Alternative trading systems: Crossing comes to Korea

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By:
Peter Koh
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In April, Instinet added Korea to the growing list of markets where it operates alternative trading systems.

KoreaCross, as the system is known, will operate as a daily blackbox pre-market crossing network, matching orders at the volume-weighted average price. Instinet launched the platform with the support of Samsung Securities, a leading Korean investment bank, which is acting as a local broker sponsor, providing clearing and settlement services as well as order flow.

KoreaCross is Instinet’s ninth alternative trading system worldwide and the third in Asia after JapanCross, a crossing network for Japanese equities and CBX Japan, a real-time matching engine.

Although still behind the US and Europe in terms of the volume being executed electronically, traders in Asia are catching up rapidly, a trend being driven by the growing influence of hedge funds in the region.

According to Greenwich Associates, hedge funds accounted for almost 40% of commissions in Asia in 2007, almost double their 22% contribution in 2006, and up from just 5% as recently as 2005. The formidable hedge fund presence is driving up trading volumes and increasing the demand for low-cost alternative execution venues.

Investment banks are also an important contributor. Consultancy Celent estimates that at some global brokerages in Hong Kong up to 40% of buy-side clients’ trading might be placed electronically. Algorithmic trading, while still under 15% of buy-side trading in the region, is as high as 60% of internal trading at some big brokerages.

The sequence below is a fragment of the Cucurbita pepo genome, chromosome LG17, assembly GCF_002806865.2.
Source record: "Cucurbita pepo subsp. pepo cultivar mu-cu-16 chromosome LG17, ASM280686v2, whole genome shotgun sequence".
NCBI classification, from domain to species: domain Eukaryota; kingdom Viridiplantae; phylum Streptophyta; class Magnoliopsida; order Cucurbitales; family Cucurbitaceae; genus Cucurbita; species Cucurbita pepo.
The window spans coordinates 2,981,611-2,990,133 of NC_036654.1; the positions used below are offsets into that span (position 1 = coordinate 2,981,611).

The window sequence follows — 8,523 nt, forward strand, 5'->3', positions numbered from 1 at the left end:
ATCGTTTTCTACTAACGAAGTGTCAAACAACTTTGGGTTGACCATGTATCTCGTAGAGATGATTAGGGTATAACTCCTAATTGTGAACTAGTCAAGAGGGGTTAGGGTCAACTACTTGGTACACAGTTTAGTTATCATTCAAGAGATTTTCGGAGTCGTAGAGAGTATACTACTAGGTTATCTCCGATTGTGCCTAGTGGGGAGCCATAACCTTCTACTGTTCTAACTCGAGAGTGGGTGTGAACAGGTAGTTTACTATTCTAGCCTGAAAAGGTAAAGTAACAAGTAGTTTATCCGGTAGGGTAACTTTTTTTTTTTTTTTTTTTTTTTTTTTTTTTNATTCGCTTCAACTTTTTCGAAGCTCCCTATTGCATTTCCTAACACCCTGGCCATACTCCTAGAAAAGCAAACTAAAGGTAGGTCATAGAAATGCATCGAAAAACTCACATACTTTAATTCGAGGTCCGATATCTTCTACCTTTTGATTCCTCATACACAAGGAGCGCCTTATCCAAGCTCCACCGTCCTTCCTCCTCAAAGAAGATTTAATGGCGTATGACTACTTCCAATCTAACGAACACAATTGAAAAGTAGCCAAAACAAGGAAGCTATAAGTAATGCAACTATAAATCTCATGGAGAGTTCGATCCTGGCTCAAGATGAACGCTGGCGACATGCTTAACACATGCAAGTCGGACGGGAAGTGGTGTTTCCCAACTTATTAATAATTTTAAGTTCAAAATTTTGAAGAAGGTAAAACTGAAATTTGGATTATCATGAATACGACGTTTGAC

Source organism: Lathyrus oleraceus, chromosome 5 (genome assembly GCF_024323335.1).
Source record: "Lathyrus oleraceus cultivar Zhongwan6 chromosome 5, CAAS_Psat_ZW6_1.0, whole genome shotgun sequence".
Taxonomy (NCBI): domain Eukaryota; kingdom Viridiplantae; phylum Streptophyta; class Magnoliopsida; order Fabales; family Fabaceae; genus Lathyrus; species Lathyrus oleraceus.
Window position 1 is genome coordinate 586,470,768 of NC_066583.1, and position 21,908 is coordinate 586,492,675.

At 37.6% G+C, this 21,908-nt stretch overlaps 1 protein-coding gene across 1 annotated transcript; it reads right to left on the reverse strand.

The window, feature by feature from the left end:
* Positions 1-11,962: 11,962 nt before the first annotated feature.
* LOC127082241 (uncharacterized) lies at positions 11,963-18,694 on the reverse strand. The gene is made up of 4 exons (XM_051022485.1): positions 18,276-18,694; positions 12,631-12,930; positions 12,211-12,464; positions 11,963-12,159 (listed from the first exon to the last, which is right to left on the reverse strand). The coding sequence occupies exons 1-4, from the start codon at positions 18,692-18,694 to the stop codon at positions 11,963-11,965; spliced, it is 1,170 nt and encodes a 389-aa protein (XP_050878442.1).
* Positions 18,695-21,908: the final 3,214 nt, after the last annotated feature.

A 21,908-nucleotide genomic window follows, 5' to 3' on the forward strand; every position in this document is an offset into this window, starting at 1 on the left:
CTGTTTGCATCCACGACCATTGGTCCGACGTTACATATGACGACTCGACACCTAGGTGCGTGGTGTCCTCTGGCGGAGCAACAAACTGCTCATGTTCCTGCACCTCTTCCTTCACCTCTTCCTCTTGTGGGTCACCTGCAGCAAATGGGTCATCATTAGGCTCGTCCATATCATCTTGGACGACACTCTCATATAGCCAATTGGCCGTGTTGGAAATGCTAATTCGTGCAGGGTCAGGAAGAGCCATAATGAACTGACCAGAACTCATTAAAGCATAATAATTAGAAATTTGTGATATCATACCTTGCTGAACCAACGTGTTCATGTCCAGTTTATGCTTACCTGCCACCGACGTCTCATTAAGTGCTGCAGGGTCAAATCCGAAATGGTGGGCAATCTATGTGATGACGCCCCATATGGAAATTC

Although most of the growth is coming from the activities of US and European institutions in the region, there is a growing number of sophisticated funds in markets such as Singapore, Hong Kong and Australia.

Regulatory changes in the region are also encouraging, helping to increase adoption rates.

"Asia has been about three to four years behind the US and Europe in terms of electronic trading adoption but is rapidly narrowing the gap," says John Fildes, managing director at Instinet. "Part of the reason is that non-Asian clients are increasingly looking to trade in the region with the electronic tools that they are accustomed to using in the US and Europe but a perhaps equally important factor is the regulatory changes taking place in a number of Asian markets. Malaysia, for example, is currently testing a full DMA infrastructure, as opposed to a "one-touch" DMA model, and Sebi, the Indian regulator, has also just announced that it will permit DMA trading. These kind of changes are going to open up the markets in Asia further."